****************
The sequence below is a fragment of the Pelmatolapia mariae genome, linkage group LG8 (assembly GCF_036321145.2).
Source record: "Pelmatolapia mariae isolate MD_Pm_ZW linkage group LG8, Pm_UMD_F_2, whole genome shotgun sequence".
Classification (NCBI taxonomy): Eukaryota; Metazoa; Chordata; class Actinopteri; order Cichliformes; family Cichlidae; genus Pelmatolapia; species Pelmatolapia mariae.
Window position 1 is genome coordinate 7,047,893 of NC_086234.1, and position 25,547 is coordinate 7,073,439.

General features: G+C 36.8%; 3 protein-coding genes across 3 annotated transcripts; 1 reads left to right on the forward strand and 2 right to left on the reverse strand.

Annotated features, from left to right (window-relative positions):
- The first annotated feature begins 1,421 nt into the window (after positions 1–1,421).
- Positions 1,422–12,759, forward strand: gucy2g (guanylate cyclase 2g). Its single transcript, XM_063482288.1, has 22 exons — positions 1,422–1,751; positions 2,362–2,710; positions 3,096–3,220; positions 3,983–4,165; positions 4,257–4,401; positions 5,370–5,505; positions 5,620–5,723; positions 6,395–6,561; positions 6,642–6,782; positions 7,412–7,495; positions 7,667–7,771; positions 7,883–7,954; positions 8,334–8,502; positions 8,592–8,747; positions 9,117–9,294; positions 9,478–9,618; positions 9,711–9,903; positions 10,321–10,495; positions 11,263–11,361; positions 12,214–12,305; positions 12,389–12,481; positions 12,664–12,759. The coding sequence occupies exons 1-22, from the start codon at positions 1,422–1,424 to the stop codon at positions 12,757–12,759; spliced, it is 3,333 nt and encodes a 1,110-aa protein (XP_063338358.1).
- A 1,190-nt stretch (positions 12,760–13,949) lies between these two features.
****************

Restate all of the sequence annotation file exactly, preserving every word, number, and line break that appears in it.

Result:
The sequence below is a fragment of the Pelmatolapia mariae genome, linkage group LG8 (assembly GCF_036321145.2).
Source record: "Pelmatolapia mariae isolate MD_Pm_ZW linkage group LG8, Pm_UMD_F_2, whole genome shotgun sequence".
Classification (NCBI taxonomy): Eukaryota; Metazoa; Chordata; class Actinopteri; order Cichliformes; family Cichlidae; genus Pelmatolapia; species Pelmatolapia mariae.
Window position 1 is genome coordinate 7,047,893 of NC_086234.1, and position 25,547 is coordinate 7,073,439.

General features: G+C 36.8%; 3 protein-coding genes across 3 annotated transcripts; 1 reads left to right on the forward strand and 2 right to left on the reverse strand.

Annotated features, from left to right (window-relative positions):
- The first annotated feature begins 1,421 nt into the window (after positions 1–1,421).
- Positions 1,422–12,759, forward strand: gucy2g (guanylate cyclase 2g). Its single transcript, XM_063482288.1, has 22 exons — positions 1,422–1,751; positions 2,362–2,710; positions 3,096–3,220; positions 3,983–4,165; positions 4,257–4,401; positions 5,370–5,505; positions 5,620–5,723; positions 6,395–6,561; positions 6,642–6,782; positions 7,412–7,495; positions 7,667–7,771; positions 7,883–7,954; positions 8,334–8,502; positions 8,592–8,747; positions 9,117–9,294; positions 9,478–9,618; positions 9,711–9,903; positions 10,321–10,495; positions 11,263–11,361; positions 12,214–12,305; positions 12,389–12,481; positions 12,664–12,759. The coding sequence occupies exons 1-22, from the start codon at positions 1,422–1,424 to the stop codon at positions 12,757–12,759; spliced, it is 3,333 nt and encodes a 1,110-aa protein (XP_063338358.1).
- A 1,190-nt stretch (positions 12,760–13,949) lies between these two features.